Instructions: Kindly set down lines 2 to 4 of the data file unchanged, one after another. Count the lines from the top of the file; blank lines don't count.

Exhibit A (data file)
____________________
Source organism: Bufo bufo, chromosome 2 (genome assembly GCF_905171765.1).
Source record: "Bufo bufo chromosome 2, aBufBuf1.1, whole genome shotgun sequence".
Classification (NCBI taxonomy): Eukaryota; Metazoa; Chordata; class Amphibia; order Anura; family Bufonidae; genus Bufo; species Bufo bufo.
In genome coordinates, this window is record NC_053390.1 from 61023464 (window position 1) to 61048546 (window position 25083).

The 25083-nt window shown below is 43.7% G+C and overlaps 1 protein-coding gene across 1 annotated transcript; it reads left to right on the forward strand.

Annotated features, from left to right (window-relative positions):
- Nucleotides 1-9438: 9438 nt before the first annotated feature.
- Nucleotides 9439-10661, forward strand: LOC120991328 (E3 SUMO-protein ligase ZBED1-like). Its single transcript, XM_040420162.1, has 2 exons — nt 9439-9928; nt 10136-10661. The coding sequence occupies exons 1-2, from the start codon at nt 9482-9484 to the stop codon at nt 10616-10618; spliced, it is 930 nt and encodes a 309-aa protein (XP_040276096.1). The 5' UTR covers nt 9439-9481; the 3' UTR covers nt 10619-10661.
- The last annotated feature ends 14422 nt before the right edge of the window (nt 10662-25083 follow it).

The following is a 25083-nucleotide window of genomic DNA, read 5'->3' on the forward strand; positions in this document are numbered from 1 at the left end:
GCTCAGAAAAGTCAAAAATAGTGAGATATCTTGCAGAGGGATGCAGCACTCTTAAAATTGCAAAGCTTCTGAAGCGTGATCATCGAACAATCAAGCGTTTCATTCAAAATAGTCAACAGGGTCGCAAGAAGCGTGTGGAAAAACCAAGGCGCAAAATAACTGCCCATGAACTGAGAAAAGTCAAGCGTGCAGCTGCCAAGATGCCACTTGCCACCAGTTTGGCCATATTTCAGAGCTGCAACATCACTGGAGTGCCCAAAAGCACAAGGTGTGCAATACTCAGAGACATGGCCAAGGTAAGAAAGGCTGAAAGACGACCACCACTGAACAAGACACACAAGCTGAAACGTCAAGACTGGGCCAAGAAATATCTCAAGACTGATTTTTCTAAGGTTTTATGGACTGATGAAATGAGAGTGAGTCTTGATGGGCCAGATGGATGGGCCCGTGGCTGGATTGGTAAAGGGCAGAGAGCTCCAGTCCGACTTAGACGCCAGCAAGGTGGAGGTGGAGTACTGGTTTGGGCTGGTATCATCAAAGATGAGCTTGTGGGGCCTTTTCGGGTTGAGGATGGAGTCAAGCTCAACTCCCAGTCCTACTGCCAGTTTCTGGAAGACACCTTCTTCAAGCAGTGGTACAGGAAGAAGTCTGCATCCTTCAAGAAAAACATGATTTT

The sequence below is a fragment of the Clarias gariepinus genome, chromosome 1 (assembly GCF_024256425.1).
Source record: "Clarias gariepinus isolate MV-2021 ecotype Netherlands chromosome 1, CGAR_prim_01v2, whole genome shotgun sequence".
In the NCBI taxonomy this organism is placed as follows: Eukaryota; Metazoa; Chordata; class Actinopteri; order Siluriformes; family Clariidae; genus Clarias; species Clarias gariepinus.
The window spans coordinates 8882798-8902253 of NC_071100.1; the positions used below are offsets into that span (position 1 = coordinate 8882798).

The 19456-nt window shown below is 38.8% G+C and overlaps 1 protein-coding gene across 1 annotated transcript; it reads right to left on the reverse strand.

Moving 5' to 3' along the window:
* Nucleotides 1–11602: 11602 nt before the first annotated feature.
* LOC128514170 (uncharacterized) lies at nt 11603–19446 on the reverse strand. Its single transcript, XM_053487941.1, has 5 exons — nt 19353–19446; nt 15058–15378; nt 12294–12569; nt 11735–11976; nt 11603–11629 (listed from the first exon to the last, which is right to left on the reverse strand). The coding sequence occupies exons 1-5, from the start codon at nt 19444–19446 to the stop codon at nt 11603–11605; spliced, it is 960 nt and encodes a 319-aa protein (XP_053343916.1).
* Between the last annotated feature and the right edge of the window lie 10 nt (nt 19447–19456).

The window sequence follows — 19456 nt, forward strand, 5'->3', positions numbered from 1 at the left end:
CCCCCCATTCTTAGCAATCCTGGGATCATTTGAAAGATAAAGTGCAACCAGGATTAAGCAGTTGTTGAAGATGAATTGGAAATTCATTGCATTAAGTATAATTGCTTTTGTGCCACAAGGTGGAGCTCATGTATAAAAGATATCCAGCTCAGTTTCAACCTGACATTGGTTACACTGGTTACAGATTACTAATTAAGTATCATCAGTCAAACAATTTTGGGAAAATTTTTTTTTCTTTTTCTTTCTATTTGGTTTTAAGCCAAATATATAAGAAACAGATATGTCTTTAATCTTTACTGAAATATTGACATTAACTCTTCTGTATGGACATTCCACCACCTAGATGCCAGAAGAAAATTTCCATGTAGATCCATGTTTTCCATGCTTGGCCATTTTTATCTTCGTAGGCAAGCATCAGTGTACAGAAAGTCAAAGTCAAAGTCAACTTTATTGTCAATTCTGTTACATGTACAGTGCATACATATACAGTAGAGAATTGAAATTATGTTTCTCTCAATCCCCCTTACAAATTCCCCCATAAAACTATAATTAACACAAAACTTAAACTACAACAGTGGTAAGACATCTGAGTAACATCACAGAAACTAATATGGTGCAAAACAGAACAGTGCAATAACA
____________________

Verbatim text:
Source record: "Bufo bufo chromosome 2, aBufBuf1.1, whole genome shotgun sequence".
Classification (NCBI taxonomy): Eukaryota; Metazoa; Chordata; class Amphibia; order Anura; family Bufonidae; genus Bufo; species Bufo bufo.
In genome coordinates, this window is record NC_053390.1 from 61023464 (window position 1) to 61048546 (window position 25083).